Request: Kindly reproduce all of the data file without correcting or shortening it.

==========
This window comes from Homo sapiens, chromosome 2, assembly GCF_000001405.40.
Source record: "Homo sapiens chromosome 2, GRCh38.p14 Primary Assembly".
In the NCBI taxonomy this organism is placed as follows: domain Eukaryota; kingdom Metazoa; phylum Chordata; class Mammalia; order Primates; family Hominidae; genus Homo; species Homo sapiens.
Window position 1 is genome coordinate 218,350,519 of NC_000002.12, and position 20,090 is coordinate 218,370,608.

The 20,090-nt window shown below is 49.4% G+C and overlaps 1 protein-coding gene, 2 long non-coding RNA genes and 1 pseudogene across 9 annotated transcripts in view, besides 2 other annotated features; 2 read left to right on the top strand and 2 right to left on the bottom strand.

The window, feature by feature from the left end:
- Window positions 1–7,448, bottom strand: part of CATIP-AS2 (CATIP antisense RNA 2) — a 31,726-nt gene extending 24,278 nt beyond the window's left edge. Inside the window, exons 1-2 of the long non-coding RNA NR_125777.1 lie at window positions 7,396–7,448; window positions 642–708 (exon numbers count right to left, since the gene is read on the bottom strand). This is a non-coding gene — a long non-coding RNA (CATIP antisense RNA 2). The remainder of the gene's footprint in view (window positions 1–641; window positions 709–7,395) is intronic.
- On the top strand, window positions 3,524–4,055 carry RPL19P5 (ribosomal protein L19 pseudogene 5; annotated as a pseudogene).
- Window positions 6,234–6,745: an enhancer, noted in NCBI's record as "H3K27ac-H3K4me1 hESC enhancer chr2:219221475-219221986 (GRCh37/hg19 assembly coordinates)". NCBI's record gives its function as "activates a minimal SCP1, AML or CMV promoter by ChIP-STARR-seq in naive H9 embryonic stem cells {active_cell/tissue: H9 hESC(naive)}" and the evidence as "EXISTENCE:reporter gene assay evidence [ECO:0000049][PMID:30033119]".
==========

This window comes from Homo sapiens, chromosome 2, assembly GCF_000001405.40.
Source record: "Homo sapiens chromosome 2, GRCh38.p14 Primary Assembly".
In the NCBI taxonomy this organism is placed as follows: domain Eukaryota; kingdom Metazoa; phylum Chordata; class Mammalia; order Primates; family Hominidae; genus Homo; species Homo sapiens.
Window position 1 is genome coordinate 218,350,519 of NC_000002.12, and position 20,090 is coordinate 218,370,608.

The 20,090-nt window shown below is 49.4% G+C and overlaps 1 protein-coding gene, 2 long non-coding RNA genes and 1 pseudogene across 9 annotated transcripts in view, besides 2 other annotated features; 2 read left to right on the top strand and 2 right to left on the bottom strand.

The window, feature by feature from the left end:
- Window positions 1–7,448, bottom strand: part of CATIP-AS2 (CATIP antisense RNA 2) — a 31,726-nt gene extending 24,278 nt beyond the window's left edge. Inside the window, exons 1-2 of the long non-coding RNA NR_125777.1 lie at window positions 7,396–7,448; window positions 642–708 (exon numbers count right to left, since the gene is read on the bottom strand). This is a non-coding gene — a long non-coding RNA (CATIP antisense RNA 2). The remainder of the gene's footprint in view (window positions 1–641; window positions 709–7,395) is intronic.
- On the top strand, window positions 3,524–4,055 carry RPL19P5 (ribosomal protein L19 pseudogene 5; annotated as a pseudogene).
- Window positions 6,234–6,745: an enhancer, noted in NCBI's record as "H3K27ac-H3K4me1 hESC enhancer chr2:219221475-219221986 (GRCh37/hg19 assembly coordinates)". NCBI's record gives its function as "activates a minimal SCP1, AML or CMV promoter by ChIP-STARR-seq in naive H9 embryonic stem cells {active_cell/tissue: H9 hESC(naive)}" and the evidence as "EXISTENCE:reporter gene assay evidence [ECO:0000049][PMID:30033119]".